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Re: "Birdies" from Linksys Wireless router




On May 6, 2008, at 4:58 PM, Mark L. Hammond wrote:

> Hello all,
>
> The launch of Delfi-C3 has brought to my attention a very strong  
> birdie at 145.930 MHz that clearly comes from the Linksys WRT54G  
> Wireless router that sits in the shack.  Forcing the wireless signal  
> to another frequency/channel has no impact whatsoever...
>
> Anybody on the list have a clever solution (other than 'get a  
> different router' or 'move it' or 'shut it off', etc...hi hi) that  
> they may have used for a similar problem?
>
> Thanks,
>
> Mark L. Hammond  [N8MH]


Mark,

My Linksys WRT54GS annoyed the heck out of me with birdies, so I  
replaced it with a cheap Netgear.  Not a peep out of it, since then.

I liked having DD-WRT on the Linksys device a couple of years ago when  
I was using it, but the Linksys is stashed away in a box for  
"emergencies" and otherwise banned from my shack now, due to the RF  
issues.

Ironically I had already tried the "power the house down to see if the  
interference is local" and had decided it wasn't, and that I needed to  
do some DF'ing... then I realized that the server and the WRT54GS were  
on the UPS, which I had NOT shut off.  (Doh!  Smacks forehead...)

I did try briefly to do things like ferrites on the "goes-intas" and  
"goes-outtas", etc... to no perfect effect.  I could mitigate some of  
the noise, but the thing was ultimately just too noisy.   The wall- 
wort for my particular model (there are something like six different  
hardware models of the WRT54GS -- another annoying pattern of the  
small router manufacturers) was just a transformer... whether or not  
there was a noisy switch-mode power supply inside the Linksys, I  
didn't investigate.

Someone else commented about using "quality Cat 5 and Cat 6 cable"...  
since Cat 5 and Cat 6 are ratings for UNSHIELDED twisted-pair (UTP), I  
have no idea what differing "quality" levels of cable would  
accomplish.  Ethernet via Cat 5 is SUPPOSED to leak signal.  Someone  
missed reading the standards, I guess.  The comment made no sense to  
me from an RF engineering perspective.

One possible "fix" for that type of noise could be to run Ethernet on  
SHIELDED twisted-pair (STP) cable, and ground the "drain" wire at ONE  
end (don't ground both ends, you WILL create a ground loop, and it  
WILL drive you crazy... eventually) but it no longer will meet the  
Ethernet specifications for cross-talk, etc.   Frankly, it works --  
but don't go doing it in the office or someplace where the network is  
critical.   They make special RJ45 connectors with metal strips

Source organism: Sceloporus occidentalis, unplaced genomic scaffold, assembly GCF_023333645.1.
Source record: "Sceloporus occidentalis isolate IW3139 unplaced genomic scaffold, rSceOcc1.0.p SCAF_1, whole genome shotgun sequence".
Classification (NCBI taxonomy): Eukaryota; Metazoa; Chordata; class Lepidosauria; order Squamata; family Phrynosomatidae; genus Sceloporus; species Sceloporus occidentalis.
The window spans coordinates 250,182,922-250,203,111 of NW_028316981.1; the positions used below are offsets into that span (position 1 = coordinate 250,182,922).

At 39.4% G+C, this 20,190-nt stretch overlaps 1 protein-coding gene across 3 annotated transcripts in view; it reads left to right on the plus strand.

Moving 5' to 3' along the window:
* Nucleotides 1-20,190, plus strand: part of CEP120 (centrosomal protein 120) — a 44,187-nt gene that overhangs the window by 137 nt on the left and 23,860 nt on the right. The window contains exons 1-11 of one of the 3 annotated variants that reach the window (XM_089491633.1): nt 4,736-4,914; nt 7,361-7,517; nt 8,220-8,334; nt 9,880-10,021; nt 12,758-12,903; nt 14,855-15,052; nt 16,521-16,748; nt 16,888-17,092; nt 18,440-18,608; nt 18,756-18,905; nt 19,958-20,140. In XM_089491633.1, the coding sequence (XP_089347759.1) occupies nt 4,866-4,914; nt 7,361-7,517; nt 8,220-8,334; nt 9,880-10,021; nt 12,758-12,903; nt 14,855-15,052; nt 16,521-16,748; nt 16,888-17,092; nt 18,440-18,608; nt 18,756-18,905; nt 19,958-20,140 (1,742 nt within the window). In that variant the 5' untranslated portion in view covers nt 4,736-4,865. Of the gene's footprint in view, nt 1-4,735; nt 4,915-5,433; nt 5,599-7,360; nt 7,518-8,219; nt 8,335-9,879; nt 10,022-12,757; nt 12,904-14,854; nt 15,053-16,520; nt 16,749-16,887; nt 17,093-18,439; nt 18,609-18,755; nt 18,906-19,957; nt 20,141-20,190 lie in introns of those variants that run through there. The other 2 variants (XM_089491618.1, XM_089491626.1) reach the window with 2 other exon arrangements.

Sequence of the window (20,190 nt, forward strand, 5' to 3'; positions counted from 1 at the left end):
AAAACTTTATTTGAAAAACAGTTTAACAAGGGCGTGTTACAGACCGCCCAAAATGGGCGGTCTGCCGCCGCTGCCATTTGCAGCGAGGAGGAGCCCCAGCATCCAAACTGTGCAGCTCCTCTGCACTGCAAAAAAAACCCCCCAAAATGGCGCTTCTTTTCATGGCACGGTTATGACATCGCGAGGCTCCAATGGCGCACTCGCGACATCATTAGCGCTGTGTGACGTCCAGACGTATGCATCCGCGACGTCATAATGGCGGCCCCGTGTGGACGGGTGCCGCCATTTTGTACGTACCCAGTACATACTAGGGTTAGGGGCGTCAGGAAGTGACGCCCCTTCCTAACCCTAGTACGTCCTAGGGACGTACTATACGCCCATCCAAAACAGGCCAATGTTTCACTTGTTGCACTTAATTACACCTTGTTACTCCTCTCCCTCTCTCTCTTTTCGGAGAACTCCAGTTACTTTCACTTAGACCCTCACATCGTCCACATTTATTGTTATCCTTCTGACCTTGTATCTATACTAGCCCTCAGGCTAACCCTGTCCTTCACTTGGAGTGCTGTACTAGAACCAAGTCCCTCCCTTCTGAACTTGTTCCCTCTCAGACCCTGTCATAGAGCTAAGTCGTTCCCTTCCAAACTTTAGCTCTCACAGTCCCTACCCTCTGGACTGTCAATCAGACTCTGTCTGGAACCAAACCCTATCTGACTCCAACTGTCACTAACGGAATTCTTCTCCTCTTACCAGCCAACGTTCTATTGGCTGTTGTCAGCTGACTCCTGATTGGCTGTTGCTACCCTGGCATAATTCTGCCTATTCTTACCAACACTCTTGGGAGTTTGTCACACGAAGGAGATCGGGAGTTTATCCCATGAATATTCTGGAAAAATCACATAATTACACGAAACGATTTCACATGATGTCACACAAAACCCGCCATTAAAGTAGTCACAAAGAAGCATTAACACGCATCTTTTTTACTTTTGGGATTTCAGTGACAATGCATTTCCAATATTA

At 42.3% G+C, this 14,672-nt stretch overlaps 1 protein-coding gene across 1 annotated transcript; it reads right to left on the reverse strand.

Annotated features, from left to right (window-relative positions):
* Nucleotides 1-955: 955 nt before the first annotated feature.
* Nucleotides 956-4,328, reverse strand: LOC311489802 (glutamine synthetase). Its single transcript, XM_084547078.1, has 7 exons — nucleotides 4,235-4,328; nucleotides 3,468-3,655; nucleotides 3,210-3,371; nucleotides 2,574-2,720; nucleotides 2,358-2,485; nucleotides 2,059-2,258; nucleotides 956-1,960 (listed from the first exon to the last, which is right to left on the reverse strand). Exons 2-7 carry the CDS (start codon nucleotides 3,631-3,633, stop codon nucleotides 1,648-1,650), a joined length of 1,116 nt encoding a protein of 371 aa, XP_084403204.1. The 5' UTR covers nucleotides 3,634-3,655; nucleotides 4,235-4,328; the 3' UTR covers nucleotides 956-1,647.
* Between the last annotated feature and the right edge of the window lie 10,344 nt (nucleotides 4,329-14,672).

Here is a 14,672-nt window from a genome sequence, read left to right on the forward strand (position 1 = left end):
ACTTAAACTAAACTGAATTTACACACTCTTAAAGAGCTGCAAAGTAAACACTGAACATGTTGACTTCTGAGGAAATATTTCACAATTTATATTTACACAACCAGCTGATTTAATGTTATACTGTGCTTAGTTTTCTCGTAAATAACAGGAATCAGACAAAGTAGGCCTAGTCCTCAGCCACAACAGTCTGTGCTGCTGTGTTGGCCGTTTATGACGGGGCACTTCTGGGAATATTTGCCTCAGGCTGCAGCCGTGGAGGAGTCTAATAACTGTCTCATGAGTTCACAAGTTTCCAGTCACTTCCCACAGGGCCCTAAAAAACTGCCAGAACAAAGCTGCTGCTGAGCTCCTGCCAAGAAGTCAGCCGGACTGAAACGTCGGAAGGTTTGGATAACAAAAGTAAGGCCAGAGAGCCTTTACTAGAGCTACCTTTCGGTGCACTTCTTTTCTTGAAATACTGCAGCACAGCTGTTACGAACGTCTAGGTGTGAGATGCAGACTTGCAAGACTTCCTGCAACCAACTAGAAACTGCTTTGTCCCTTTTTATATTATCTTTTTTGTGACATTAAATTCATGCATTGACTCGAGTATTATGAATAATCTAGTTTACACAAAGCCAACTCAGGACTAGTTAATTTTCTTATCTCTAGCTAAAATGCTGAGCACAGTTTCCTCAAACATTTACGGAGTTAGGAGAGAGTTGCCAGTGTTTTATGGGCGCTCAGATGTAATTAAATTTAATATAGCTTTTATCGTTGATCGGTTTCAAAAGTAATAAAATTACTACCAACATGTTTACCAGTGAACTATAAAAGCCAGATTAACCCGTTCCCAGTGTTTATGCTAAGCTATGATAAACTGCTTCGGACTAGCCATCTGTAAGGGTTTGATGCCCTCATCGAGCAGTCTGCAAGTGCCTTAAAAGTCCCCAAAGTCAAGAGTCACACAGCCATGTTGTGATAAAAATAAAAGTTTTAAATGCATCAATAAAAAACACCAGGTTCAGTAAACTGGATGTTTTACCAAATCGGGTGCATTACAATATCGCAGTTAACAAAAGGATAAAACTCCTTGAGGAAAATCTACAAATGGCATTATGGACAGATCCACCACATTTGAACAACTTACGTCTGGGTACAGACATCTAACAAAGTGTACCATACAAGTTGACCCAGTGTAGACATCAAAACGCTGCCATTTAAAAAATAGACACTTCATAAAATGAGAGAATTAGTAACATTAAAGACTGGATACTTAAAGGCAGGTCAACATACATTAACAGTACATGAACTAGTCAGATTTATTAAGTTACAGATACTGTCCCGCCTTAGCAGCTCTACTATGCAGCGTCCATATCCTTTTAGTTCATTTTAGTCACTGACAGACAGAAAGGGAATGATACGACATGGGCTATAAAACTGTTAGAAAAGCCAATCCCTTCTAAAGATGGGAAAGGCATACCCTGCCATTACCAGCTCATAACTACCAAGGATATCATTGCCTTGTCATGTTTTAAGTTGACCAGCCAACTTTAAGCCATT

"wrapped around" the connector body that can be crimped in such a way  
as to capture the drain wire, and that are built to ground to special  
female RJ45 sockets... again, only do this on one end... and they were  
usually used for things like telco T1 carriers that *are* specified to  
use STP cabling in many instances.

I don't think the real noisemaker in the Linksys was the Ethernet  
signal itself anyway -- it certainly leaked out of the cheap plastic  
(virtually unshielded) case via the Ethernet cablilng, but the  
Ethernet noise wasn't the problem.  It was so cheap to try another  
router, the "fixes" weren't worth my time.  Easier to buy from Netgear  
who's had a pretty good track record of actually building properly  
shielded products, back to when their little switches, hubs, and other  
devices were all in the "blue metal case", complete with a real ground  
terminal and lug on the back-side, which is a "body style" they're not  
making many of anymore...

Same thing with cheap plastic PC cases... noise galore leaking from  
those, too.  Makes one miss the days of steel cases and PCs you could  
barely lift.

My IBM/Lenovo T43 provided by work throws all sorts of VHF crud,  
enough to completely obliterate the front-end of my poor Kenwood TH- 
F6A "broad as a barn door" receiver on most of the VHF band (IF mixing  
perhaps), and the MacBook is more bearable, but the LCD backlight  
system makes RF noise.

I guess with the ever-lowing price of fiber-optic based networking  
gear... that's the ultimate in quiet, as long as you can keep the  
routers/switches themselves from leaking crud... but that's definitely  
overkill.  Overkill is sometimes what we hams do best, however.  I  
have seen the photos to prove it.  (GRIN)  We are the only HOBBY  
organization that regularly launches satellites... or so I'd like to  
believe.  (BIGGER GRIN)

Good luck killing off the Linksys RF interference gremlins.  Netgear  
highly recommended!

--
Nate Duehr, WY0X
nate@natetech.com



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